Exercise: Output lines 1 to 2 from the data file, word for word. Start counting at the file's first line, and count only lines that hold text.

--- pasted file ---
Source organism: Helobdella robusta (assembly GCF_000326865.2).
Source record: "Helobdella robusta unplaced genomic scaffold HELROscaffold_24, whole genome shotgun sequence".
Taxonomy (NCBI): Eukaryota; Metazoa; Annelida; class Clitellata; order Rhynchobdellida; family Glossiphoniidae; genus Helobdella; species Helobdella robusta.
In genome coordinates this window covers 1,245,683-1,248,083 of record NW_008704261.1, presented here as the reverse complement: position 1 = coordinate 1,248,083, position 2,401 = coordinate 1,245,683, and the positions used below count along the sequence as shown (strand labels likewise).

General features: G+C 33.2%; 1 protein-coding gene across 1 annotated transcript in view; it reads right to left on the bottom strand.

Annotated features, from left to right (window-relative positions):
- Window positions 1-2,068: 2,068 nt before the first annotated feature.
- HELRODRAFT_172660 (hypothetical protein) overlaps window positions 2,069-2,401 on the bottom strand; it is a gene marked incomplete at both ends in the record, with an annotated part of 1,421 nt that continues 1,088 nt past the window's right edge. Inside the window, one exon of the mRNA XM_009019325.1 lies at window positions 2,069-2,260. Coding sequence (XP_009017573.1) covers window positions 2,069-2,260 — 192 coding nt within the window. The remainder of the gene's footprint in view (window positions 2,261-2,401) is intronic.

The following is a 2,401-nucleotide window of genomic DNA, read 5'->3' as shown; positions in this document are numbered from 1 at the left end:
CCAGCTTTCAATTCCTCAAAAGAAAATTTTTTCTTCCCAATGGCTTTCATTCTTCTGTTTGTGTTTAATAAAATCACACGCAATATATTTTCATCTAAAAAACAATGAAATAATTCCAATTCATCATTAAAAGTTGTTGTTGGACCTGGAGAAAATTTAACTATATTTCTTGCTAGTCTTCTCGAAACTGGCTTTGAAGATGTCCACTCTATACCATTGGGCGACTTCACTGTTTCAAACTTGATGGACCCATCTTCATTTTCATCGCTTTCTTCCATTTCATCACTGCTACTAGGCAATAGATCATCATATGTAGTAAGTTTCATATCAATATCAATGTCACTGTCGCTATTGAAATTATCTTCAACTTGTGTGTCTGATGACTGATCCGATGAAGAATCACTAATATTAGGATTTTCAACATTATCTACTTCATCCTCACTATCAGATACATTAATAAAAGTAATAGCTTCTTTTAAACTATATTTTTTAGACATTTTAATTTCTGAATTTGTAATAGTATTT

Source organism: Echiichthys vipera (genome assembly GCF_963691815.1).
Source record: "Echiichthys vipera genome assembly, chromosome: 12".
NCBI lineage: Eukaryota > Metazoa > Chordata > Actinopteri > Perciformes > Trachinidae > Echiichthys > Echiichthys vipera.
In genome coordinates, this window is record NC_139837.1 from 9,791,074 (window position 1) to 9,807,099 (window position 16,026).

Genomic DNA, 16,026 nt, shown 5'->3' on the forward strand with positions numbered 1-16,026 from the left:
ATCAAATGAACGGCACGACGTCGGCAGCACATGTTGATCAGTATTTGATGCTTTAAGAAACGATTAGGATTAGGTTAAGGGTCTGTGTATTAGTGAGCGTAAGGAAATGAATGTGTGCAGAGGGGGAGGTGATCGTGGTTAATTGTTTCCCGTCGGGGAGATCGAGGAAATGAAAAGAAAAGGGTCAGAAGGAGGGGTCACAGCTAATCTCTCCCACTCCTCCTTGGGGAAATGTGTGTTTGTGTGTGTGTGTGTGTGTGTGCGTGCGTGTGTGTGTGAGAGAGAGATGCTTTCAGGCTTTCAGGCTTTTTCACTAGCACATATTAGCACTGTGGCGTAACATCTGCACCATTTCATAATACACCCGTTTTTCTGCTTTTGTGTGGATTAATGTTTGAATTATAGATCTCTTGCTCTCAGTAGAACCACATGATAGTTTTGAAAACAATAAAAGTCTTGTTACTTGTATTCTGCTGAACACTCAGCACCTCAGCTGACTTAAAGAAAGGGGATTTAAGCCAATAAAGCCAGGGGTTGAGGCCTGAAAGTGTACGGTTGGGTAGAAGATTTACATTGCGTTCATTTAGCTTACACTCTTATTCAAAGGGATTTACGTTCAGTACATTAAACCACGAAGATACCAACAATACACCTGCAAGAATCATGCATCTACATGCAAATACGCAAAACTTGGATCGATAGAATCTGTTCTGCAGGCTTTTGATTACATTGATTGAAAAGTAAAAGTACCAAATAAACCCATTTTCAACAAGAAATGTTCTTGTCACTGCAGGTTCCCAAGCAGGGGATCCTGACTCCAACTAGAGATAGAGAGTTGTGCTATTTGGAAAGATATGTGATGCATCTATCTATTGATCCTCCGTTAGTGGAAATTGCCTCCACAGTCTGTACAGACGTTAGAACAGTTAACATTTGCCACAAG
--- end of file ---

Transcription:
Source organism: Helobdella robusta (assembly GCF_000326865.2).
Source record: "Helobdella robusta unplaced genomic scaffold HELROscaffold_24, whole genome shotgun sequence".